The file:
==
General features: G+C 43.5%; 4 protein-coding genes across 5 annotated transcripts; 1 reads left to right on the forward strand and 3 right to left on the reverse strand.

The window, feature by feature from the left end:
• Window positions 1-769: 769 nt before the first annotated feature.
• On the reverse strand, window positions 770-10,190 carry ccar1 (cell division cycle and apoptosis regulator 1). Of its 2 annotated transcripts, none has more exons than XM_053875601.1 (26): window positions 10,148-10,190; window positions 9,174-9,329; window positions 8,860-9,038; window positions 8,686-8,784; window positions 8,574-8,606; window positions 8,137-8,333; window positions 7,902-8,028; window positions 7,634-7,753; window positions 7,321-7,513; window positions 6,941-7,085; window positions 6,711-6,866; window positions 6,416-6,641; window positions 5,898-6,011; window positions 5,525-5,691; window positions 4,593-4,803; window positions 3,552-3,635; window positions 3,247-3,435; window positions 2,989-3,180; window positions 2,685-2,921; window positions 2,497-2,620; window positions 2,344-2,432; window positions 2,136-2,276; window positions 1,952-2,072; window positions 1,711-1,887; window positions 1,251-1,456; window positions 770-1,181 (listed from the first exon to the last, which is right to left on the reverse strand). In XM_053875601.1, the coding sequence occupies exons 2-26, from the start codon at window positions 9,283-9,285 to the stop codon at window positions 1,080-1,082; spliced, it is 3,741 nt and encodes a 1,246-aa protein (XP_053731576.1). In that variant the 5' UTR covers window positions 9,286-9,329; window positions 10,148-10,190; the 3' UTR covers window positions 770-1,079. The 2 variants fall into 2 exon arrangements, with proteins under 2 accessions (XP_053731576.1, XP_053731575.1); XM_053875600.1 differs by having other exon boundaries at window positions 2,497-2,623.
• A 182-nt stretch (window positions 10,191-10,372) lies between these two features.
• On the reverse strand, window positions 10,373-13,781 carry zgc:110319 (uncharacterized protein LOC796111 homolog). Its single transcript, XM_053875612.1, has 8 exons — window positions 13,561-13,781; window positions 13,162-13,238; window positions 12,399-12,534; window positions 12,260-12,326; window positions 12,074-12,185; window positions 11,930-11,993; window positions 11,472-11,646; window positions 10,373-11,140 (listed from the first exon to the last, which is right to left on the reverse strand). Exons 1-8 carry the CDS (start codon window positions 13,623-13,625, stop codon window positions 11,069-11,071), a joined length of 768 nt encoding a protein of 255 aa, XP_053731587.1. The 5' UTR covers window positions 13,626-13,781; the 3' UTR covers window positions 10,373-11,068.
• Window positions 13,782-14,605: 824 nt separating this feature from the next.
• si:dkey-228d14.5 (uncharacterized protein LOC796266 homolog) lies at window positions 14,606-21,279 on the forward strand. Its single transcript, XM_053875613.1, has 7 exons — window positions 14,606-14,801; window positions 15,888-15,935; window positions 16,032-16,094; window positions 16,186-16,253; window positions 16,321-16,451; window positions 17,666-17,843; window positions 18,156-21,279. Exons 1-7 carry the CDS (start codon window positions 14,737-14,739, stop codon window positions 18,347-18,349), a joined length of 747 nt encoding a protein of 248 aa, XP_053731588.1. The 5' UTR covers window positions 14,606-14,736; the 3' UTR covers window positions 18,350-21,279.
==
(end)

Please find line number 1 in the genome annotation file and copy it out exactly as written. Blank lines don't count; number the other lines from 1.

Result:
General features: G+C 43.5%; 4 protein-coding genes across 5 annotated transcripts; 1 reads left to right on the forward strand and 3 right to left on the reverse strand.